[NYT] For South Korea, E-Sports Is National Pastime

October 20, 2014
Yonhap

Yonhap

[NEW YORK TIMES] SEOUL, South Korea — Top video game players in South Korea are household names. Millions of people tune in to watch game competitions on television. The largest Internet portal, Naver, has its own section covering the results.

Competitive video gaming is now taking off in places like the United States, attracting thousands of people to major events. But in South Korea, more than anywhere else, it has already oozed into mainstream culture. Couples going to game clubs is about as common as couples going to the movies.

Time and again, South Korea has provided glimpses of technology-related transformations before they expand globally, including widespread broadband availability and smartphone adoption. The country has also led in professional video game competitions, often called e-sports, creating organized leagues, training well-financed professional teams and filling giant stadiums with frenzied fans to cheer on their favorite players.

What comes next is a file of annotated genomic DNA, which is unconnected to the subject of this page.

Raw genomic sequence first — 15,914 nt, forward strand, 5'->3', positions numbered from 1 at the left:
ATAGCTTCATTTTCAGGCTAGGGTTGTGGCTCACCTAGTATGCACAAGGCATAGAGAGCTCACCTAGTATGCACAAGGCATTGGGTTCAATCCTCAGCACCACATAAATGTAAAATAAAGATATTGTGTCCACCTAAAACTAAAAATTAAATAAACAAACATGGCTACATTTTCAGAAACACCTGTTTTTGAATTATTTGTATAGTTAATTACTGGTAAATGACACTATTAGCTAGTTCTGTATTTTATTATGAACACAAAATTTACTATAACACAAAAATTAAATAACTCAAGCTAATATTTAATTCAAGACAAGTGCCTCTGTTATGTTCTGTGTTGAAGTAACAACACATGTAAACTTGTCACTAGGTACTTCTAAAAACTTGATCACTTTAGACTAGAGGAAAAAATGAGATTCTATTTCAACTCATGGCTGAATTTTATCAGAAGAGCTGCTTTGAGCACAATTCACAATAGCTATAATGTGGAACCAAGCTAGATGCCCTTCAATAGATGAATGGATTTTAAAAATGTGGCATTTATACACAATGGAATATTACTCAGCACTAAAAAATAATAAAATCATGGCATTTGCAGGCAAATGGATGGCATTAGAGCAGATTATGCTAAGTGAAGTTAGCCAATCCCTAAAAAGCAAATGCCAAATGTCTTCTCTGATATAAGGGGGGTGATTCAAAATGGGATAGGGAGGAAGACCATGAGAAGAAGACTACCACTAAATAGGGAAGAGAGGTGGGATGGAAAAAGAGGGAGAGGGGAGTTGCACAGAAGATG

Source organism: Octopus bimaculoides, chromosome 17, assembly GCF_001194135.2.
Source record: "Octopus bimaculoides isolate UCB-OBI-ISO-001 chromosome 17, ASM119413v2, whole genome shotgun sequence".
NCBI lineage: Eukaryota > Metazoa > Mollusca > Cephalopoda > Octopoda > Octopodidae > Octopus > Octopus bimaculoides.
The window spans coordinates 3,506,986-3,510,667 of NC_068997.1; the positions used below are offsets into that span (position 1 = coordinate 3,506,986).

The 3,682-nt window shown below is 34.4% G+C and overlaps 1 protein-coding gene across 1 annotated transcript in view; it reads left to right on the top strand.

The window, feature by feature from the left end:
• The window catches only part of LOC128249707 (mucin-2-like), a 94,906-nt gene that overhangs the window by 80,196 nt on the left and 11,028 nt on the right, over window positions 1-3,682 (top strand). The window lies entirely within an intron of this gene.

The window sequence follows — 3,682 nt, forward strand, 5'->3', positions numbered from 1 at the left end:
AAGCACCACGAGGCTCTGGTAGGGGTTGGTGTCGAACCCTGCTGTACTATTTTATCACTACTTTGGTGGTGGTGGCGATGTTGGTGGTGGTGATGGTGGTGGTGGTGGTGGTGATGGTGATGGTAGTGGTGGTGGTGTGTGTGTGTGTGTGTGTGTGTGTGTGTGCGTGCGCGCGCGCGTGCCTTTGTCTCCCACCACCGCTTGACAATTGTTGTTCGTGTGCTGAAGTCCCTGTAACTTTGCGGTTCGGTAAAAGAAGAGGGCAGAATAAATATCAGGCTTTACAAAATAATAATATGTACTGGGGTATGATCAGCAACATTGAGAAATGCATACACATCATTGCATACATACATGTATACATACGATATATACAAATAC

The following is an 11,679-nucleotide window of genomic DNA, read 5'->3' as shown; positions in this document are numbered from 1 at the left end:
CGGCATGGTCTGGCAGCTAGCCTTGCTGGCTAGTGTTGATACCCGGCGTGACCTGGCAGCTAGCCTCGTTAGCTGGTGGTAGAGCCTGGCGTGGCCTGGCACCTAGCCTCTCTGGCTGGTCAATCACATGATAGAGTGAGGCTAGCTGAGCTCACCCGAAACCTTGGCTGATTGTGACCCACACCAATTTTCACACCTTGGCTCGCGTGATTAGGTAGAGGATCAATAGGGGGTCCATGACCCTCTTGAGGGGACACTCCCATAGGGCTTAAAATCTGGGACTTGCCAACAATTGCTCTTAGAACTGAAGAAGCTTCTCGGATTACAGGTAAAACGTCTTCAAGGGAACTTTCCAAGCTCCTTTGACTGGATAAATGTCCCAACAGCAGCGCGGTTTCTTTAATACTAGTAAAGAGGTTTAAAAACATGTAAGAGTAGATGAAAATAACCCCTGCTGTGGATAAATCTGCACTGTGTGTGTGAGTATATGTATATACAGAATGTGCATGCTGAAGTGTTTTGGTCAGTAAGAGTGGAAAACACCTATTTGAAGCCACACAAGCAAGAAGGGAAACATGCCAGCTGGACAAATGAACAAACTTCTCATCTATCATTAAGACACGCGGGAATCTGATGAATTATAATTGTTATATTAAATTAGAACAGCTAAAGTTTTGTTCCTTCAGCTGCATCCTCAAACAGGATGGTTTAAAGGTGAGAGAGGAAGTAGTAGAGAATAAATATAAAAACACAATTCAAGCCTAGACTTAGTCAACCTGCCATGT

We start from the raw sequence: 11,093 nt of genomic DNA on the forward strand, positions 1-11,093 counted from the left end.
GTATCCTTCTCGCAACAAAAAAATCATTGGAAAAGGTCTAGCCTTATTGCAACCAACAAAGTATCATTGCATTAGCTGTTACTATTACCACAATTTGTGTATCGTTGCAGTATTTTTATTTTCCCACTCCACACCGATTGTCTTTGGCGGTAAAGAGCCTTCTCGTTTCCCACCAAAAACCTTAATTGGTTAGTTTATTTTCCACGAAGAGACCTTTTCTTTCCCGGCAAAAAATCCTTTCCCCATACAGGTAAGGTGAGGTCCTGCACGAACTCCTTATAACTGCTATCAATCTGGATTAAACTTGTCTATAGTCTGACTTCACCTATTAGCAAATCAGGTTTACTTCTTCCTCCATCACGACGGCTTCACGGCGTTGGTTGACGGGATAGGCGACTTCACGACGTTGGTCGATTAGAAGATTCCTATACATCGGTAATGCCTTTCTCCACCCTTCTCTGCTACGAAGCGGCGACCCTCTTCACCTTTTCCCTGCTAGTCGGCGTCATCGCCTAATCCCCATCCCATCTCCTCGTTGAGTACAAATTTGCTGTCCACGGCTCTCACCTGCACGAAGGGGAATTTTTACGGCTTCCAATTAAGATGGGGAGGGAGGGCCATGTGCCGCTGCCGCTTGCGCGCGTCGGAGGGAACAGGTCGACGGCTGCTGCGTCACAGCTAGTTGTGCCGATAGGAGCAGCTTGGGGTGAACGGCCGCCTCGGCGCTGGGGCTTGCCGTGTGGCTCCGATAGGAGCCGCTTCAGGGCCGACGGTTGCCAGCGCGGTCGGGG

Such excitement was on display in Seoul on Sunday, when more than 40,000 fans filled the outdoor soccer stadium used for the 2002 World Cup semifinal to watch the world championship for League of Legends, one of the world’s most popular games.

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